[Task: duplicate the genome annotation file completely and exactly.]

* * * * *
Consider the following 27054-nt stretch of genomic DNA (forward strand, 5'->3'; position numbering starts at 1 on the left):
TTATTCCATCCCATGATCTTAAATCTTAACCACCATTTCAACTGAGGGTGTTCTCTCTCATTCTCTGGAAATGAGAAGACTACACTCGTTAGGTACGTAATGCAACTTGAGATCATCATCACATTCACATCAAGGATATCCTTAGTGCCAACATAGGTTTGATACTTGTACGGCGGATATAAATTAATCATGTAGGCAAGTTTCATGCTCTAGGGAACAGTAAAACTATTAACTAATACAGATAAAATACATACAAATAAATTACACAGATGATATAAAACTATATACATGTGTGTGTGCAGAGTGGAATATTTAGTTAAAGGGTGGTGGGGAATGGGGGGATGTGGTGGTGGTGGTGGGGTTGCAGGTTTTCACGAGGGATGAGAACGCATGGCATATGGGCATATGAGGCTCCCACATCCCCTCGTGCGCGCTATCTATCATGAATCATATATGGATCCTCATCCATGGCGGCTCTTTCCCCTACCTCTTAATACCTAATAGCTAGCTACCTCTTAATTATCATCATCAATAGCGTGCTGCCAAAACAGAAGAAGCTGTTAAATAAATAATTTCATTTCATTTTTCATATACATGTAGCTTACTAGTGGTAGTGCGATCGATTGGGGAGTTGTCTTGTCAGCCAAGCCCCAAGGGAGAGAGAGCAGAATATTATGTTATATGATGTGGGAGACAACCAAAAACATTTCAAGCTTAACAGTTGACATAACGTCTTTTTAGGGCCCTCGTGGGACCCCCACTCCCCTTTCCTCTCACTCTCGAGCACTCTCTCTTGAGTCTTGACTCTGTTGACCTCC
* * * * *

Consider the following 27054-nt stretch of genomic DNA (forward strand, 5'->3'; position numbering starts at 1 on the left):
TTATTCCATCCCATGATCTTAAATCTTAACCACCATTTCAACTGAGGGTGTTCTCTCTCATTCTCTGGAAATGAGAAGACTACACTCGTTAGGTACGTAATGCAACTTGAGATCATCATCACATTCACATCAAGGATATCCTTAGTGCCAACATAGGTTTGATACTTGTACGGCGGATATAAATTAATCATGTAGGCAAGTTTCATGCTCTAGGGAACAGTAAAACTATTAACTAATACAGATAAAATACATACAAATAAATTACACAGATGATATAAAACTATATACATGTGTGTGTGCAGAGTGGAATATTTAGTTAAAGGGTGGTGGGGAATGGGGGGATGTGGTGGTGGTGGTGGGGTTGCAGGTTTTCACGAGGGATGAGAACGCATGGCATATGGGCATATGAGGCTCCCACATCCCCTCGTGCGCGCTATCTATCATGAATCATATATGGATCCTCATCCATGGCGGCTCTTTCCCCTACCTCTTAATACCTAATAGCTAGCTACCTCTTAATTATCATCATCAATAGCGTGCTGCCAAAACAGAAGAAGCTGTTAAATAAATAATTTCATTTCATTTTTCATATACATGTAGCTTACTAGTGGTAGTGCGATCGATTGGGGAGTTGTCTTGTCAGCCAAGCCCCAAGGGAGAGAGAGCAGAATATTATGTTATATGATGTGGGAGACAACCAAAAACATTTCAAGCTTAACAGTTGACATAACGTCTTTTTAGGGCCCTCGTGGGACCCCCACTCCCCTTTCCTCTCACTCTCGAGCACTCTCTCTTGAGTCTTGACTCTGTTGACCTCC